Chris took charge in the morning, getting us all up, fed and out the door. I love that, having another take charge when I can’t light all my burners. Our truck is big, shiny, and black, with “Leydon Restorations” painted in elegant red uppercase on both sides. It has front seats and back seats. Plush and comfy. It’s a middle-age truck. We face a four hour drive, straight down 95. The dawn is beautiful, crisp and full of bright promise. Leif’s in the back, Chris and I—Mom and Dad—are in the front with raucous wake up music playing on the CD.
South of Wilmington, traffic starts to build up and slow down. Soon we are no longer moving. Not overly concerned, we talk and enjoy each other. After half an hour the scenery still hasn’t changed. We notice this and remark on the petrified condition of the roadway and worry a tiny bit about our arrival time. At forty five minutes, Leif says, “I have to pee.” This is the congested American north east, there are no trees, bushes or woods along the highway. We are in the inner lane of an eight lane freeway, surrounded by irate truckers with smoke curling from every orifice and plenty of other desperados chomping their bits. I look around thinking, “Yeah, right, Leif.” We try stall tactics—we sing, change the subject, tell jokes. Five minutes later, “I really have to pee.” The voice is unhappy. I scan our comfy chamber for empty containers that could be of use, but Chris tidied up before we left home. I have nothing to offer. No solution. I feel like an unprepared mother, stuck in traffic beset with rigor mortis.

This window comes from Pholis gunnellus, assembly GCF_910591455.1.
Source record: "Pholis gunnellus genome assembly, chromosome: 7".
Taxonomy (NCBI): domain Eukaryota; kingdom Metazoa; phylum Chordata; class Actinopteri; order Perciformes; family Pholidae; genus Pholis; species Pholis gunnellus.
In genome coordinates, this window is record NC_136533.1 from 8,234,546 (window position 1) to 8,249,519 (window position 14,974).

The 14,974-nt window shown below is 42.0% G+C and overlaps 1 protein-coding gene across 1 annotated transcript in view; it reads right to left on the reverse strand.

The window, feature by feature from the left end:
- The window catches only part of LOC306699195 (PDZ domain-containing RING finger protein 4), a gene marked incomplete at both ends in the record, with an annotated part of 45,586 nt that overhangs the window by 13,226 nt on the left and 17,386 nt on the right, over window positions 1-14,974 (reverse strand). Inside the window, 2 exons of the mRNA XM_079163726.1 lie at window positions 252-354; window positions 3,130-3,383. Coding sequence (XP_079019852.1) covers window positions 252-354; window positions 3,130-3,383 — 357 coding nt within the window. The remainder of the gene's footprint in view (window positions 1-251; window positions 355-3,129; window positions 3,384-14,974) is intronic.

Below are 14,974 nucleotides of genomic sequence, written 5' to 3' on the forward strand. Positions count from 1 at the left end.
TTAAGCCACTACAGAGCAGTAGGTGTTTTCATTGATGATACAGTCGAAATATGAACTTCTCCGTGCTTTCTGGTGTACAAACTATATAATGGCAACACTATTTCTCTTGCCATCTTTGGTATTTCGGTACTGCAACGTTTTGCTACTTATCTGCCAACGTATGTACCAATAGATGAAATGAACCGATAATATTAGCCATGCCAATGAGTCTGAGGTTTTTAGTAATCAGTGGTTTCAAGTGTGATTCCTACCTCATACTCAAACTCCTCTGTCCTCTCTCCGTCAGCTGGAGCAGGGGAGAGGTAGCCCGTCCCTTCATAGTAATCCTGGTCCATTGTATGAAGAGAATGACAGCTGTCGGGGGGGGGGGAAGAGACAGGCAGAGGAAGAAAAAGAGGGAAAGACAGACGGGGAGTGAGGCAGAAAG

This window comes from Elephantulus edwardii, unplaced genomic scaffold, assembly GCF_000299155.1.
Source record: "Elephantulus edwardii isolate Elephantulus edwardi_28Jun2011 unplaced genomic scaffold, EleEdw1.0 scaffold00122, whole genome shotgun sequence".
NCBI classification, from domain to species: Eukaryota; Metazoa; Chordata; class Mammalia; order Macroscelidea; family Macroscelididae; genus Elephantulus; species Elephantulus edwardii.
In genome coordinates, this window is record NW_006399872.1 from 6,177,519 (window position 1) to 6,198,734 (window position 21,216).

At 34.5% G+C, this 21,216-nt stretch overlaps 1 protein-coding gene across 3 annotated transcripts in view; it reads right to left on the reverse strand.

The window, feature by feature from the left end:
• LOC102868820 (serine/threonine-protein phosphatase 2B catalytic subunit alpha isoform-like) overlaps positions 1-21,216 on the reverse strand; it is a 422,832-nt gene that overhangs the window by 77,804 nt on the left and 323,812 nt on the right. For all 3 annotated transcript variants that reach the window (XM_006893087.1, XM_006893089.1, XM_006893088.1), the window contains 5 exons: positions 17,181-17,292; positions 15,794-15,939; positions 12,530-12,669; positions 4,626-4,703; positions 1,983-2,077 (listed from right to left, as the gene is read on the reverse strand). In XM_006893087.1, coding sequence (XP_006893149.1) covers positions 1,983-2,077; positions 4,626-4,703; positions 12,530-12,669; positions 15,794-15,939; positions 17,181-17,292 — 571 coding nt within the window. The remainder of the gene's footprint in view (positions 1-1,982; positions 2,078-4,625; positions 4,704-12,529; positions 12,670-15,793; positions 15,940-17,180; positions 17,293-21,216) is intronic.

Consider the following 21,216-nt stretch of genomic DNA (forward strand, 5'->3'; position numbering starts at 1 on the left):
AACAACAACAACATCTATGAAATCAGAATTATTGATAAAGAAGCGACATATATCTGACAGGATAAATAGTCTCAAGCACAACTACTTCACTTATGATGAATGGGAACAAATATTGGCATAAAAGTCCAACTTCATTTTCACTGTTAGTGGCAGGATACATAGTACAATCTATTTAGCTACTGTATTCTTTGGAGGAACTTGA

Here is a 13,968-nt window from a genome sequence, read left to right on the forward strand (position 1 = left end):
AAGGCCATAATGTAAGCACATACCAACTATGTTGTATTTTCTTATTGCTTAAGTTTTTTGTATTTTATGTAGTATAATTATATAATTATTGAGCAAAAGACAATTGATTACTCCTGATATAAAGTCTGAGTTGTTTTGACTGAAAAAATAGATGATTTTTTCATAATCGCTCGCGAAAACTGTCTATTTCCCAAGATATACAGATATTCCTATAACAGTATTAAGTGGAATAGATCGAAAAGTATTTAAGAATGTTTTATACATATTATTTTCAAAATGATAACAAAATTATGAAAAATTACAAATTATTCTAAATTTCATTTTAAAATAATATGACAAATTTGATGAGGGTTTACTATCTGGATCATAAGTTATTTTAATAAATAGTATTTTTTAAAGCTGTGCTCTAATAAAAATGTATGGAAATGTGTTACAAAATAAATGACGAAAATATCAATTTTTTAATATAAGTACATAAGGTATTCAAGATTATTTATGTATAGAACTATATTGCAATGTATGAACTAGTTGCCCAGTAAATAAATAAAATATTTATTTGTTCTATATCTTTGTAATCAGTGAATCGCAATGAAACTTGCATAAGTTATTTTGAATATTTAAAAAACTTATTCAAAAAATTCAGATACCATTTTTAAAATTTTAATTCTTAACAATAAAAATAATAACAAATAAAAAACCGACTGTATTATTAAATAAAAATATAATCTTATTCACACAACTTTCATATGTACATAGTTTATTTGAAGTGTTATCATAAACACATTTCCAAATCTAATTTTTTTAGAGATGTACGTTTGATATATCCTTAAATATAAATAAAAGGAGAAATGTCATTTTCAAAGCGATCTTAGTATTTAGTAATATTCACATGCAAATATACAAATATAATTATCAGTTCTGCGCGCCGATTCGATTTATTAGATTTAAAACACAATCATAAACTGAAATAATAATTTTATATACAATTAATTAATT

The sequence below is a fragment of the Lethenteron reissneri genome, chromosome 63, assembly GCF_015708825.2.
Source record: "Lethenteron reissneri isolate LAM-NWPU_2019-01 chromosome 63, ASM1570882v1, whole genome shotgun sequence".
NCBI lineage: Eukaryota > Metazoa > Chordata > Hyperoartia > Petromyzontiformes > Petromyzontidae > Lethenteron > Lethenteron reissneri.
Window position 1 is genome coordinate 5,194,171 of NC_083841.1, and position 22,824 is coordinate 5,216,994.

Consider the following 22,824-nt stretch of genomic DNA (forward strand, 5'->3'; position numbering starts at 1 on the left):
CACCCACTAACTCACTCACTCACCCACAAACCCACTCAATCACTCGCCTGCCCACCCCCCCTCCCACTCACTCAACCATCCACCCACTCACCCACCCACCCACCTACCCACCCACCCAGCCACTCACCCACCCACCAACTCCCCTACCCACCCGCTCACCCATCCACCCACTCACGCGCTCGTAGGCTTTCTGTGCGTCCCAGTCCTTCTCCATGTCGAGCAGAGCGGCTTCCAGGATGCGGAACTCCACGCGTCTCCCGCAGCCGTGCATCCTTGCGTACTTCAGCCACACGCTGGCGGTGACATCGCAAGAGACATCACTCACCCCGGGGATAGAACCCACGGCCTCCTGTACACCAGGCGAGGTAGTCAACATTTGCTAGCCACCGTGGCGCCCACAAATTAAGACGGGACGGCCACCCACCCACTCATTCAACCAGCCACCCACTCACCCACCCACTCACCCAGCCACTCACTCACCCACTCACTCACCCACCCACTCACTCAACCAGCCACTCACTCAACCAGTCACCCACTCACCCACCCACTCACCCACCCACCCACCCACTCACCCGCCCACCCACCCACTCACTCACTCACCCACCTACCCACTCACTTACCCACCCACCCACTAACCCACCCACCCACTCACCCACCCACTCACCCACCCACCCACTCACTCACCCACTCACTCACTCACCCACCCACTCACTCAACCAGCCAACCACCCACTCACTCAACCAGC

Well, we all agree, everybody on the planet has to pee several times a day—no big deal. Let the man out to pee on the highway. What else can you do? This decided, we let the now frantic Leif out the door. At that very moment, traffic starts to quiver. Engines ignite, gears engage and the log jam starts to shift all around us. Shivers of fright race up my spine. Leif is stumbling about out there trying to figure out where to relieve himself as the road comes to life again. What the hell—we can see the thought in the action—the man from Viksta takes care of business smack dab front and center of our truck. The massive hood preserves his scant dignity. Pressure relieved, Leif flashes us the biggest grin his face can accommodate and zips up. He bows to his left and to his right, then scrambles back in. Speed has resumed on our right, and horns are honking aggressively up our rear. We arrive on time and all's well with the world.
We were six in the house, sharing a long weekend. Among us we had four nyckelharpor, four fiddles, a guitar and a bunch of voices. You can imagine the music! We stayed up half the night singing by the fire—old Swedish songs with twelve verses each—Leif on guitar, Andrea, Kerstin and I on vocal chords, Chris snoring accompaniment from the rocking chair. Charles, happy as a clam on the computer in my studio. This is how life and friendship should be!